Justifying the Upward Redistribution of Wealth in Centralized Societies

Guns, Germs, and Steel by Jared Diamond is such an interesting look into the development of human society. The other day I discussed the factors that made Japan quickly adopt, and just as quickly abandon firearms in the 16th and 17th centuries. But Diamond also speaks of the formations of various governing bodies humans create as their numbers grow. There are bands with people numbering in the dozens, tribes which can consist of multiple bands and generally include hundreds of people, and Chiefdoms generally consisting of thousands of human inhabitants. Chiefdoms resemble State’s and are the smallest organization of humans to justify kleptocracy, “transferring net wealth from commoners to upper classes” (276).

This central control was justified in larger organizations of society when everyone in a group did not know one another, and was not related to one another in some way. In bands and tribes if you came across someone you didn’t know, it was common to discuss familial relations until one was found in common. Disputes would generally be settled by a mutual relative of the feuding parties, excluding the need for a monopoly on force, which the rulers in Chiefdoms and State’s exercise.

The problem among centrally governed societies becomes the balance between keeping peace through settling disputes, and functioning “unabashedly as kleptocracies” (276).

These noble and selfish functions are inextricably linked, although some governments emphasize much more of one function than of the other. The difference between a kleptocrat and a wise statesman, between a robber baron and public benefactor, is merely one of degree: a matter of just how large a percentage of the tribute extracted from producers is retained by the elite, and how much the commoners like the public uses to which the redistributed tribute is put (276).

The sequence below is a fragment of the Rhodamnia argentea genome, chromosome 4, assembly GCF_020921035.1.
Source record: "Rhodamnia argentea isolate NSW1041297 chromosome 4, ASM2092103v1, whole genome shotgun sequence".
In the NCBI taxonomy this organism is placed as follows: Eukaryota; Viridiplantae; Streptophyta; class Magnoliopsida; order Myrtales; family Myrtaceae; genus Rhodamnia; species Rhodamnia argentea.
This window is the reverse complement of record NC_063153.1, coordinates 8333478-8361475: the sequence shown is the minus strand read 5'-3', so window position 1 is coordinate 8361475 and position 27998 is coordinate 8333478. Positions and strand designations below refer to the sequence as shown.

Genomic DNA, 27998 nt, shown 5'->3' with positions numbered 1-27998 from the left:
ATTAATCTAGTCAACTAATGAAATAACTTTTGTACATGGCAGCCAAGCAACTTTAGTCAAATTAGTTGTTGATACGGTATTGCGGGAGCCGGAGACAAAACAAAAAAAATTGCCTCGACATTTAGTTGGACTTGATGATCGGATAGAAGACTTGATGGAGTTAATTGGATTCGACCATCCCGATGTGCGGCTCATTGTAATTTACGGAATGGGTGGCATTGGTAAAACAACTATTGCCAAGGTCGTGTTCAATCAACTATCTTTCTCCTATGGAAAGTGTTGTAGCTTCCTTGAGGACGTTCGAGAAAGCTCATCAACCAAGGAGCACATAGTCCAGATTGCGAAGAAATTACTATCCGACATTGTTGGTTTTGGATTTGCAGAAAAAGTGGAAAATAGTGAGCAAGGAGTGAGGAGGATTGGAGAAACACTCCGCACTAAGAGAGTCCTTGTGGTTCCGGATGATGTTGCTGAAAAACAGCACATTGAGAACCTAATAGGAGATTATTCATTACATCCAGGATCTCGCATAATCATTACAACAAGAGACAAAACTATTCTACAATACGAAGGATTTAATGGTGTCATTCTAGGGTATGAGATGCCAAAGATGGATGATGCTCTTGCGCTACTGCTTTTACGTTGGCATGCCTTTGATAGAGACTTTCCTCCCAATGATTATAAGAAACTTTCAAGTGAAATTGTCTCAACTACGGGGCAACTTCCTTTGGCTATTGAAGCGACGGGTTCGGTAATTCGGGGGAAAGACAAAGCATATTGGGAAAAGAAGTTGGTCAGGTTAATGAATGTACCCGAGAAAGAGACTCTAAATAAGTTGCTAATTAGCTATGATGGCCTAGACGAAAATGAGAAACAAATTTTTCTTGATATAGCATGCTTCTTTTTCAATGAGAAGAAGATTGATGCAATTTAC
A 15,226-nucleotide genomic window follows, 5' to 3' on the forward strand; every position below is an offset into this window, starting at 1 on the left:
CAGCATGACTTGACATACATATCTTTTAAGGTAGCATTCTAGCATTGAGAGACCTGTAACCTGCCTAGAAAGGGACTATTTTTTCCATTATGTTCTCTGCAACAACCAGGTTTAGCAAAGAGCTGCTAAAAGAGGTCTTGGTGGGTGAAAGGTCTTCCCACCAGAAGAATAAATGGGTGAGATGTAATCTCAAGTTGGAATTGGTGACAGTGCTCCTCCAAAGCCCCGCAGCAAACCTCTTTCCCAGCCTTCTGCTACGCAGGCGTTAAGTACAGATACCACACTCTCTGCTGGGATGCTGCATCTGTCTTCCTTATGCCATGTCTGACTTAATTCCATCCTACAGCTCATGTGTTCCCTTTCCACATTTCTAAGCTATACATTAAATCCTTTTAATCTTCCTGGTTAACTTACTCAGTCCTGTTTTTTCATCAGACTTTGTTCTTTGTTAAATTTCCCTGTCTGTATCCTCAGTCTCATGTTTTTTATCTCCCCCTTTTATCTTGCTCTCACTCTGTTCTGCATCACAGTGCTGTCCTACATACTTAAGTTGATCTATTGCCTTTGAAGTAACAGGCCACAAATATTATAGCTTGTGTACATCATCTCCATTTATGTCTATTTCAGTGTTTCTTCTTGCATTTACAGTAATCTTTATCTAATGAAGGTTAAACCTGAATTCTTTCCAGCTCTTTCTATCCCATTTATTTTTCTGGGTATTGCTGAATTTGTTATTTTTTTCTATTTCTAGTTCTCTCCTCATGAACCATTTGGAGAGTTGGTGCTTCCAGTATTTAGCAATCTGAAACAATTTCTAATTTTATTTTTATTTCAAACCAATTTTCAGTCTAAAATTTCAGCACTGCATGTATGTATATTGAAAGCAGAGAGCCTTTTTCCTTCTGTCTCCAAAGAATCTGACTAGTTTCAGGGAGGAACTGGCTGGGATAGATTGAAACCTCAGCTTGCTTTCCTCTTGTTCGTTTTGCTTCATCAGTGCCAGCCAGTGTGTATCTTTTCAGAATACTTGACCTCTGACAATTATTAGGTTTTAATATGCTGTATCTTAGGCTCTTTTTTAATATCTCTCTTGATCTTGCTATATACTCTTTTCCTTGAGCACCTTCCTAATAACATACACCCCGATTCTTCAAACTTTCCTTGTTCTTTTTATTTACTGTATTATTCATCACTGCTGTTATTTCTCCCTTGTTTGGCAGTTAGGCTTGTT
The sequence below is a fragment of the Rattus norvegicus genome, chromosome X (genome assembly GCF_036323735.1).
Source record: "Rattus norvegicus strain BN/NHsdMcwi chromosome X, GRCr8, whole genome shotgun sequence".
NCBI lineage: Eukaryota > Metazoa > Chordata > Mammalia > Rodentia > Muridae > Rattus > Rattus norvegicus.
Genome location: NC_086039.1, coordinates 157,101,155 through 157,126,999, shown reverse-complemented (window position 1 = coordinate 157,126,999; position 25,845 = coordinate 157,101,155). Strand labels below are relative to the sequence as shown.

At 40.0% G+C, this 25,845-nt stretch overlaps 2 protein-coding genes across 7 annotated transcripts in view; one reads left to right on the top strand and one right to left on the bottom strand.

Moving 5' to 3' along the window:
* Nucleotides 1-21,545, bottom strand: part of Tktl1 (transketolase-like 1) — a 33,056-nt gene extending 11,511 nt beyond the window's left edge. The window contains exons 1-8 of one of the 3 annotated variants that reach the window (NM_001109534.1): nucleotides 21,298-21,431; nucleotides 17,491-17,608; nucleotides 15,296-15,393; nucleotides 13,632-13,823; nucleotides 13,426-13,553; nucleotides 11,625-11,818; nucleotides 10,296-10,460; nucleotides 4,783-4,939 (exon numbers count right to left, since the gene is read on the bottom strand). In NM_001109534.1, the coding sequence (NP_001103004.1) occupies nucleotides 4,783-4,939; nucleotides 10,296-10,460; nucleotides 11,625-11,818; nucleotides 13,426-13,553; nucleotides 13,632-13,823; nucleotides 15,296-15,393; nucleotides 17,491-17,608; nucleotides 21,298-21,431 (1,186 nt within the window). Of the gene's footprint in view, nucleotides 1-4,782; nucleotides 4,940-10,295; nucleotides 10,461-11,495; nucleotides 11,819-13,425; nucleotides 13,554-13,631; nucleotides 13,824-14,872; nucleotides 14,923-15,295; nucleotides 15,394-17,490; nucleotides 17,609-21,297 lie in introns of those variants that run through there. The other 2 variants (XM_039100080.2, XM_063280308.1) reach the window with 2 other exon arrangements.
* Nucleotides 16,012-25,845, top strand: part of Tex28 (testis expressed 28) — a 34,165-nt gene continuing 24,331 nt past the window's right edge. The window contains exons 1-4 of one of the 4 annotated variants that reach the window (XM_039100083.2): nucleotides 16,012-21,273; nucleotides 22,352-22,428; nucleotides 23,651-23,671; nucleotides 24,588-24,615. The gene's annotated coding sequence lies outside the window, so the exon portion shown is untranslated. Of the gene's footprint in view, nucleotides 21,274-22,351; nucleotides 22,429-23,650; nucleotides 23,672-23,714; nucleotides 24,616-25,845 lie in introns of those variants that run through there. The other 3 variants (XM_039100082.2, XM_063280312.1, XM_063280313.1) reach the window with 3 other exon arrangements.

Keep in mind that even though the elite maintain a monopoly on force, this does not mean that the outcome will be good for any particular feuding party. The innocent party could be punished by the elite as often as the guilty, and inevitably when the elite and their kin are involved in disputes, they will win regardless of guilt or innocence. What the monopoly on force instead does is keep violent actions to a minimum among the commoners who cannot use force without retaliation. But what makes the commoners put up with the upward redistribution of wealth inherent in all Chiefdoms and States?

Diamond pinpoints 4 solutions kleptocrats and elites have used through history to maintain control:

1. Disarm the populace, and arm the elite…

This should be obvious from Hitler, Stalin, Mao, the British marching on Lexington and so on and so forth. The biggest centralizations of power have always happened when commoners are least equipped to fight back.

2. Make the masses happy by redistributing much of the tribute received, in popular ways. This principle was as valid for Hawaiian chiefs as it is for American politicians today.

Indeed, if it is for the children, to help the poor, or to protect us from terrorists, the commoners will gladly throw more tribute (tax dollars) towards the kleptocrats in hopes that the commoners will again be safe, or taken care of. But remember what Diamond said before, the difference between a robber baron and a politician is simply the degree of redistribution. Certainly elites like George Kaiser benefited from the tribute the taxpayers gave to Solyndra through the Department of Energy, but no commoners could say the same.